Dr Bridgman accepted: "It was theoretically possible to have cancelled my flight. I just thought it was too late at that point. It was a calculated risk. Based on the evidence at an individual case level, there was not a good reason for me to have to self-isolate."

Everyone has the right to liberty and security of person. No one shall be deprived of his liberty save in the following cases and in accordance with a procedure prescribed by law: 

  1. (e)  the lawful detention of persons for the prevention of the spreading of infectious diseases 

Dr Bridgman argued against the isolation requirements on the basis of this section of Guernsey's Human Rights Law.

Dr Brink responded to this argument, saying that Dr Bridgman was asserting claims that he was not in a position to evidence. 

"Saying it is 'very low risk' is probably not entirely accurate. Dr Bridgman has transited through four international transport hubs, one of which is Singapore. Surrounding areas have seen the emergence of variants of concerns and variants under investigation."

"That makes this situation more unstable, as you have mixing of people through all sorts of different areas."

This included the public coach that Dr Bridgman used to travel between Heathrow and Gatwick. It was raised in defence of Dr Brink and the CCA that any special rights afforded to Dr Bridgman on the basis of merely passing through Heathrow and/or Gatwick was forfeited the moment he used public transport to travel through London, a Category 4 region. 

Meanwhile, Dr Bridgman could not lay claim to be a 'blue' traveller, as he had come from outside of the Common Travel Area.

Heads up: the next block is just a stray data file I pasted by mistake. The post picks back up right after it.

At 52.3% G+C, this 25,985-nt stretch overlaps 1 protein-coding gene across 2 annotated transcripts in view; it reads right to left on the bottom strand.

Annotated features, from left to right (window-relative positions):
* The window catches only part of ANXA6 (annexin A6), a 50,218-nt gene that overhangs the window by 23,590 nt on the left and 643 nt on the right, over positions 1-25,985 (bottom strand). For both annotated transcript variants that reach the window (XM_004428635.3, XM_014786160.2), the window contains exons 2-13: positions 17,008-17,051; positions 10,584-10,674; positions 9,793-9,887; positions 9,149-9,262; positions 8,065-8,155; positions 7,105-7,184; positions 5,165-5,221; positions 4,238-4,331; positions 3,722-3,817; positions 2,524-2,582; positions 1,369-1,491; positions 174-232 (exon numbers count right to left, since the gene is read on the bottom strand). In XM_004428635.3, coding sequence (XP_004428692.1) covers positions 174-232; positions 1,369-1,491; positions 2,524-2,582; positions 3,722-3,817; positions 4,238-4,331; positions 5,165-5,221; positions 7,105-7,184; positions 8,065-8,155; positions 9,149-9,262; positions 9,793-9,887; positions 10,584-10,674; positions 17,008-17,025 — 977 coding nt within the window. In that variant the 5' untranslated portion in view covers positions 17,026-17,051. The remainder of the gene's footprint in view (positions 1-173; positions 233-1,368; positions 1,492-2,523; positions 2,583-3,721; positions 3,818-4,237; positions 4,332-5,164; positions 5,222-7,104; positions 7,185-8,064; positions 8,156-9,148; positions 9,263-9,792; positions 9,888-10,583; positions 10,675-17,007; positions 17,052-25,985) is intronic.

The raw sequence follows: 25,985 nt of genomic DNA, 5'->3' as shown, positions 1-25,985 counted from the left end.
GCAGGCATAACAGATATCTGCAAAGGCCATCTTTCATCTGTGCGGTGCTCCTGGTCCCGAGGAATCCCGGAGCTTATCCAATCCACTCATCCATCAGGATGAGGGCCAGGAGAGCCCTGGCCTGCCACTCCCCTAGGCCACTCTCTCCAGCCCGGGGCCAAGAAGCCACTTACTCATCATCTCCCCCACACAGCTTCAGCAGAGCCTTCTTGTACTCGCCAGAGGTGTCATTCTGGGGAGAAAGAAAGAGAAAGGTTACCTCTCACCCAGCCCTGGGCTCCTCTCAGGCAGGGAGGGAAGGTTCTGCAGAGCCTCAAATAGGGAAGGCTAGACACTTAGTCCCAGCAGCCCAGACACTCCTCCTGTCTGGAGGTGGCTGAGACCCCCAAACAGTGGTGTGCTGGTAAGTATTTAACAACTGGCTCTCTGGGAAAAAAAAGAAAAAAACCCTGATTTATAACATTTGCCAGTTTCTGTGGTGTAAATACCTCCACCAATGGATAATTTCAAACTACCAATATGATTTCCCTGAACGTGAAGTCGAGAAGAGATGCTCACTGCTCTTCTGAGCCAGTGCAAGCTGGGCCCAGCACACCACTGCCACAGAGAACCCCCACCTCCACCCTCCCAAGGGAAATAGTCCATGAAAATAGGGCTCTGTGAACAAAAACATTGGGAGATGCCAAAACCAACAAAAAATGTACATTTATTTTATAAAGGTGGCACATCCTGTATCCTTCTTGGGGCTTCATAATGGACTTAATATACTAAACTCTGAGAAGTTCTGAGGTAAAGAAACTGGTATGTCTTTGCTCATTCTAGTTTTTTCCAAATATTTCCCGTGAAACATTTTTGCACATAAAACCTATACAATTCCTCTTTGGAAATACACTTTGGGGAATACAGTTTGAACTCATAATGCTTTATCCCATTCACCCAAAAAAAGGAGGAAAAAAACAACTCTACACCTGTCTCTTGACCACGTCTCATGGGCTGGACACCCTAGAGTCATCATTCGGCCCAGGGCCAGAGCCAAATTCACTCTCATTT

"I cannot discount legislation for one person and enforce it for another person," said Dr Brink. "That would not be fair and equitable. 

"Every risk we take for an individual, we have to consider the risk we are taking for our population as a whole. That is a role of great responsibility and it is one that has to be undertaken with great diligence."

"Every variation we grant and every risk we take, we do so on behalf of our community."


Pictured: The Royal Court heard that St James' Chambers challenges the CCA's decisions to renew emergency regulations every 30 days. Senior Advisor to the CCA Mark De Garis said this applies due scrutiny to the lawfulness of the regulations. 

Dr Brink continued: "Very early on in the pandemic it was recognised that not all people’s circumstances and needs are always going to be compatible."

Referencing the causes of his legal challenge, Dr Bridgman had been allowed to go out on a "small number" of walks by himself to address the difficulty of self-isolation, while he did not provide evidence of having unwell relatives to visit in is application. 

On the vaccination issue, Dr Brink said that she does not have any international standard to refer to and therefore has no way of assessing the validity of Dr Bridgman's passport or any other from a non-CTA country. This is currently being worked on, but is not imminent. 

She contested that the definition of a 'blue' traveller was, by law, clear and unambiguous. 

Dr Brink also objected to Dr Bridgman's comment that he was being "detained" in his home because of the regulations, referring back to the choice he had made to travel despite the uncertainty over his arrangements upon arrival.

"I don’t think you can use the word detained," said Dr Brink. "You came here voluntarily."

The hearing continues this morning and is expected to reach a conclusion later today.